As concerns the index of the real housing price (less the USD inflation and the RUR inflation) (ISG124), the respective data and ratios are presented in Table 21 be low:
ISG is computed by the following formula: ISG=Ipr/Icp=Ip$/Ii$, where Ipr is price index for housing in RUR equivalent, Icp – consumer price index, Ip$ price index for housing in USD, Ii$=Icp/Ir$i – index of the USD inflation in Russia (relative to the consumer price dynamics, Ir$i – index of depre ciation of RUR vs. USD RUSSIAN ECONOMY IN trends and outlooks Table The Dynamics of the Average Offer Price for Apartments in 2004–Nominal price index IGS December December December December December December City (region) 2005 / 2006./ 2006 / 2005 / 2006 / 2006 / December December December December December December 2004. 2005. 2004. 2004. 2005 2004.
Moscow 1.361 1.816 2.472 1.265 1.520 1.S. Petersburg 1.090 2.197 2.394 1.013 1.838 1.Moscow oblast 1.235 2.250 2.778 1.148 1.882 2.Ekaterinburg 1.204 2.274 2.738 1.119 1.903 2.Ufa 1.302 2.080 2.708 1.210 1.741 2.Novosibirsk 1.353 1.638 2.216 1.257 1.371 1.N. Novgorod 1.243 2.292 2.849 1.155 1.918 2.Tymen 1.852 1.Rostov on Don 1.313 1.800 2.363 1.220 1.506 1.Perm 1.297 1.621 2.102 1.205 1.356 1.Tver 1.269 1.991 2.527 1.179 1.666 1.Omsk 1.305 1.413 1.844 1.212 1.182 1.Penza 1.639 1.Ulyanovsk 1.200 1.767 2.120 1.115 1.479 1.Towns in Moscow oblast Khimki 1.285 2.047 2.630 1.194 1.713 2.Odintsovo 1.307 2.190 2.862 1.215 1.832 2.Krasnogorsk 1.300 2.250 2.925 1.208 1.883 2.Podolsk 1.299 2.276 2.957 1.207 1.905 2.Ramenskoye 1.300 2.263 2.942 1.208 1.894 2.Solnechnogorsk 1.294 2.131 2.757 1.203 1.783 2.Naro Fominsk 1.196 2.255 2.696 1.111 1.887 2.Serpukhov 1.217 1.895 2.306 1.131 1.586 1.Mozhaysk 1.243 1.838 2.284 1.155 1.538 1.The greatest growth rate in the IGS 2006 value (over 1.9 times) was reported in N. Novgorod, Ekaterinburg, and Podolsk. In S. Petersburg, Ufa, Moscow oblast as a whole, as well as in Ramenskoye, Naro Fominsk, Krasnogorsk, Odintsovo and Khimki its value found itself within the range between 1.7 and 1.9. Tver somewhat fell behind this group, with the real local prices for housing posting the 1.67 rise. In Serpukhov, Tyumen, Mozhaisk, Moscow, Rostov on Don, the real prices for hous ing grew 1.5 1.6 times, while those in Ulyanovsk, Novosibirsk, Perm, Penza and Omsk – less than 1.5 times. The smallest value of IGS (1.182) was registered in Omsk.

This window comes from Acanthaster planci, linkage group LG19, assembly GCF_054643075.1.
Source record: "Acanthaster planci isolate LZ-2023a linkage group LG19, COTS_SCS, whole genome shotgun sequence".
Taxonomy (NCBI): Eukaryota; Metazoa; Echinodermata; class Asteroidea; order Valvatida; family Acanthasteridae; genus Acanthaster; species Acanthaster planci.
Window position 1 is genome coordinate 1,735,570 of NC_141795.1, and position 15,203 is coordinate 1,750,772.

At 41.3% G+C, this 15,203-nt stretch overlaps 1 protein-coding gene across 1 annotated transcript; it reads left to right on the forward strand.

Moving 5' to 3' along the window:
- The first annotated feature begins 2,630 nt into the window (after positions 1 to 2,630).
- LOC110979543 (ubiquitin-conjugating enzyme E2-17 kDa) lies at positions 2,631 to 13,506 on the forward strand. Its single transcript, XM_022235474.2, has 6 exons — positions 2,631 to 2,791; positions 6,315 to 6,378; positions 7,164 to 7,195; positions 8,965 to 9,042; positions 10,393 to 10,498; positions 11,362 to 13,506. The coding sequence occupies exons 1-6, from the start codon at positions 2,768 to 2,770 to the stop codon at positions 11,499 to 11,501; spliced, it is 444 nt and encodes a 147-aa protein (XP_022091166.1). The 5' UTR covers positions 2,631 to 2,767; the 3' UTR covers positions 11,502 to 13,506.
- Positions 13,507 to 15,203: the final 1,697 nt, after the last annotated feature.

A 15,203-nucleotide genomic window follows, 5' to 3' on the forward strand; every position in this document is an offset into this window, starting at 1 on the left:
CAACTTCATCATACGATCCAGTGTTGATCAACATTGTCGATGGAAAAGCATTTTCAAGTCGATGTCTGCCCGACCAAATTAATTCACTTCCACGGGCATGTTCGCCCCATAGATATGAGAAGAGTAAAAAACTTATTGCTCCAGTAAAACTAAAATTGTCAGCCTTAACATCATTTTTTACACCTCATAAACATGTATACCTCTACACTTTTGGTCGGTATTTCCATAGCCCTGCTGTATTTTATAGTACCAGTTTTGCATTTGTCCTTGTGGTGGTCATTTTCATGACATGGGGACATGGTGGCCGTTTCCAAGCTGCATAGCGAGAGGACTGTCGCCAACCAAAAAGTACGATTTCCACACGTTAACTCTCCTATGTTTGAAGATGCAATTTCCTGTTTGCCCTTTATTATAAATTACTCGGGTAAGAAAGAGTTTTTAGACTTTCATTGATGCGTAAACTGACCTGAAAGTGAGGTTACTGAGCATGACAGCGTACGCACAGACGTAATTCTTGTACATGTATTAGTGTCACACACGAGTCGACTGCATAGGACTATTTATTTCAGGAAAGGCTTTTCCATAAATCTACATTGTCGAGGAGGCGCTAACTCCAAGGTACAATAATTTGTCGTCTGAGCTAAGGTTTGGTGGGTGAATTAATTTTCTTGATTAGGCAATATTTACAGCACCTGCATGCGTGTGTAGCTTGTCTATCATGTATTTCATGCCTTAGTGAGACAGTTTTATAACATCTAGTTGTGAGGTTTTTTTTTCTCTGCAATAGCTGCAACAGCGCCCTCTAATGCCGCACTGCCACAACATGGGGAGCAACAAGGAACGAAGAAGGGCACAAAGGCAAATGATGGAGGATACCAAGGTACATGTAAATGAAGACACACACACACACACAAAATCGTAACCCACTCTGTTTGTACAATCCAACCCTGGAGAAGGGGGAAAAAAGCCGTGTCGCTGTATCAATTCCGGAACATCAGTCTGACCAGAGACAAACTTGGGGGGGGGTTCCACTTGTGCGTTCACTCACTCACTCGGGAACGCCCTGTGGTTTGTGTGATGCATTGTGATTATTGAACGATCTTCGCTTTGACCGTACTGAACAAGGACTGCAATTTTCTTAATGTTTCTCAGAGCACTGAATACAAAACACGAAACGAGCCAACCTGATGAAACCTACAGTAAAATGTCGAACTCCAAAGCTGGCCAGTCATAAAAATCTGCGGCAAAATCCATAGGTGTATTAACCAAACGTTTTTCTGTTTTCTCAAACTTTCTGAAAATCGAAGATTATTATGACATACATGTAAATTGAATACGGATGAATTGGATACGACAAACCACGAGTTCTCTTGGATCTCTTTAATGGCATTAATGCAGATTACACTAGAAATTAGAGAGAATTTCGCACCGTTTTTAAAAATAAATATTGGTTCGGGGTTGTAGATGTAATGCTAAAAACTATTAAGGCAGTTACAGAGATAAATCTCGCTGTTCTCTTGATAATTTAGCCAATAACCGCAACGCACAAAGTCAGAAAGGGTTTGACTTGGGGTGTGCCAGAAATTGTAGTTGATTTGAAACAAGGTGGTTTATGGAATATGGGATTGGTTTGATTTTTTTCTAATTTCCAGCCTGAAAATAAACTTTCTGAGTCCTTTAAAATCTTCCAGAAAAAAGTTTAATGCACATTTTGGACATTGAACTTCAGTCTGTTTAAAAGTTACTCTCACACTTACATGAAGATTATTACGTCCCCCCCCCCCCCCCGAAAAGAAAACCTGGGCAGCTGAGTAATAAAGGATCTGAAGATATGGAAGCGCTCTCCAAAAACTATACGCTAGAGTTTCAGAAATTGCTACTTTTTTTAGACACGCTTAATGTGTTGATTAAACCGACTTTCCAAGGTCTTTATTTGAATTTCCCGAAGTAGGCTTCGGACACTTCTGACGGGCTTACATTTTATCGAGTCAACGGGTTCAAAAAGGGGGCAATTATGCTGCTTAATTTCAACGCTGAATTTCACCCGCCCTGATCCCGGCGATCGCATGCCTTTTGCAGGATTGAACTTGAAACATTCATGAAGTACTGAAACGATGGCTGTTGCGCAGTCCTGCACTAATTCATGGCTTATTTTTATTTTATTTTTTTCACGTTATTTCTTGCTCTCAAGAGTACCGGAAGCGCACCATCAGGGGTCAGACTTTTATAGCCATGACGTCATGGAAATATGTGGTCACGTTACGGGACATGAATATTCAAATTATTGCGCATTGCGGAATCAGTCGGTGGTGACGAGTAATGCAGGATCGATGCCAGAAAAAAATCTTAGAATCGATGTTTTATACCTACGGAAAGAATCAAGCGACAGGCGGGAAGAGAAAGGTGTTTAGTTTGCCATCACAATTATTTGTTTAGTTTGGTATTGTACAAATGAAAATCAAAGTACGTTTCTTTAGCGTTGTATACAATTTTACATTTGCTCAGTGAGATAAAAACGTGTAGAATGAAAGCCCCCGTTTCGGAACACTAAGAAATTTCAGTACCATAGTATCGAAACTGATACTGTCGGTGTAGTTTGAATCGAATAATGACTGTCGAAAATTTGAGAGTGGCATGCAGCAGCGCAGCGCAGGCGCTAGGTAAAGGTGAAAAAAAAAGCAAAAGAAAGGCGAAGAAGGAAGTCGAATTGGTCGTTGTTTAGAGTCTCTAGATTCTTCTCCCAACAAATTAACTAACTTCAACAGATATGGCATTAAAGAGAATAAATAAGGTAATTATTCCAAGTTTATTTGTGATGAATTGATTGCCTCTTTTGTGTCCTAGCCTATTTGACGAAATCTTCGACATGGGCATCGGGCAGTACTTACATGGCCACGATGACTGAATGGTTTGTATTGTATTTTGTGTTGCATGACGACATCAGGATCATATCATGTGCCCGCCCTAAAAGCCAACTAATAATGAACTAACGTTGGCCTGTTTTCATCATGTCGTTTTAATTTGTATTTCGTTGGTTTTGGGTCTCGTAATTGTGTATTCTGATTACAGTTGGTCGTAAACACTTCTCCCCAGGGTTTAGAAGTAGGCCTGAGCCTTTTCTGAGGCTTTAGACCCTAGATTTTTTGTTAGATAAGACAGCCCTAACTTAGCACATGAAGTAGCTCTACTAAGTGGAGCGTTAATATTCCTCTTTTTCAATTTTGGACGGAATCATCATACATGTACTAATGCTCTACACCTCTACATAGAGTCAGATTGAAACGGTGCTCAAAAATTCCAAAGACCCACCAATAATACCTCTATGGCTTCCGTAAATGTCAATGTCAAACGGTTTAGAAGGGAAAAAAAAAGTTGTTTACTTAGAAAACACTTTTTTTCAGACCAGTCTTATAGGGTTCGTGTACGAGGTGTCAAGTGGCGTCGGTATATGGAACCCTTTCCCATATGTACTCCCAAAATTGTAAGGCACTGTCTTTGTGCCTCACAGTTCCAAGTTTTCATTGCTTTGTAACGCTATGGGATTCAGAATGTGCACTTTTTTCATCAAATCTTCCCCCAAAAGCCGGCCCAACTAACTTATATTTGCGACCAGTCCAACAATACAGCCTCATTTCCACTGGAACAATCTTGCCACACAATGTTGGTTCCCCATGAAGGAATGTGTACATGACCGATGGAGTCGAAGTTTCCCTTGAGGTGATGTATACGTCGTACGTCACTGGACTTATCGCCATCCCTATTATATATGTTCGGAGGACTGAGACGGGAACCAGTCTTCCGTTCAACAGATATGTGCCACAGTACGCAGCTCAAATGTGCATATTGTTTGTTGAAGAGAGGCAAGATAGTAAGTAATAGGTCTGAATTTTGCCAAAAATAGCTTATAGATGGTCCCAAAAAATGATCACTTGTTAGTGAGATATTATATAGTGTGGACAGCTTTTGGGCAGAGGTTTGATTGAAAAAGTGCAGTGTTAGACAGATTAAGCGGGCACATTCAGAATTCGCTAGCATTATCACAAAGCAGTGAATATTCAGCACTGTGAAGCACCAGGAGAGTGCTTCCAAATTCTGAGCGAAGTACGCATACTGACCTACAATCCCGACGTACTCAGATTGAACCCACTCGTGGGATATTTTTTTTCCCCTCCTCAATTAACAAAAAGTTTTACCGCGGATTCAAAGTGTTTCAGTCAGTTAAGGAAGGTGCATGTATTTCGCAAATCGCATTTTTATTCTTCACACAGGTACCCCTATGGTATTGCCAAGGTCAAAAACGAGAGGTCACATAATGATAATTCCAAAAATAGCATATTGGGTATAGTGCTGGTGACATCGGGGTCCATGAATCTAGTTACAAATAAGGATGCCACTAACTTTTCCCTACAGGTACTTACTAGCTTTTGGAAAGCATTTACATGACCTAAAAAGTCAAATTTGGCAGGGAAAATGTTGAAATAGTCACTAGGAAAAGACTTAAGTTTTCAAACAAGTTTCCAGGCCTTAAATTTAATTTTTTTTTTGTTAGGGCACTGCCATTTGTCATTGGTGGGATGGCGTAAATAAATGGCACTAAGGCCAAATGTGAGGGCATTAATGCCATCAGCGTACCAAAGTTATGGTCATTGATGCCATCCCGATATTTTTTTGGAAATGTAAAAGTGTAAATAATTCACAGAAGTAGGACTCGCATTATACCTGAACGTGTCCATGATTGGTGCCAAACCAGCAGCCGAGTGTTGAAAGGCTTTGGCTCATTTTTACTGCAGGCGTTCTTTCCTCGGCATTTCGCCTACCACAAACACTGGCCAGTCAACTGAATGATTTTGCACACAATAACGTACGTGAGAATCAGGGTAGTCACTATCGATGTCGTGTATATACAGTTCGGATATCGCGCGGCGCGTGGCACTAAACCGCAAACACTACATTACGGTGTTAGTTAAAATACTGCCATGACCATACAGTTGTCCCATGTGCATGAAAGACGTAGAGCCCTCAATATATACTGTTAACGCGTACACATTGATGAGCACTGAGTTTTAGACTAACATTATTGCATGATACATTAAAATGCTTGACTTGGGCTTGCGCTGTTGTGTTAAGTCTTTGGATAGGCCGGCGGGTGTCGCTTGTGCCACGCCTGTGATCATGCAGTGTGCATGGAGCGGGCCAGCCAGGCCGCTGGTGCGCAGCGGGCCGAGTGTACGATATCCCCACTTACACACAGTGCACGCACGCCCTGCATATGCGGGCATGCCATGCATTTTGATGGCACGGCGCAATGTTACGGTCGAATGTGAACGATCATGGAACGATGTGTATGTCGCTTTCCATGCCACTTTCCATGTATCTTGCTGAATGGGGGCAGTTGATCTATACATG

If one considers results of the two year period of 2005 2006, the real prices for housing grew more than twice in N. Novgorod, Ekaterinburg, Ufa and across Moscow oblast (except for Podolsk and Mozhaisk).
The ISG value was slightly below 2 for the housing markets of Tver and Mos cow. In all other cities presented in the sample (except for Omsk) the housing prices adjusted for inflation grew more than 1.5 times, while in Omsk the ISG value made up 1.433, thus making the city the lowest pole of the sample in terms of indi ces of nominal and absolute prices for housing. Atop the sample are Podolsk, Ramenskoye and Krasnogorsk, which have helped Moscow oblast to overrun the city of Moscow in terms of growth rate of housing prices in 2006. For reference, in 2003 and 2005 the situation was opposite, while in 2002 and 2004 both Subjects were even, so far as the housing price rise rates are concerned.
Section Institutional Problems Whilst considering peculiarities of dynamics of the housing market in the capi tal region, one has to note that it is in the process of transition to a new phase of its development, that is, stabilization.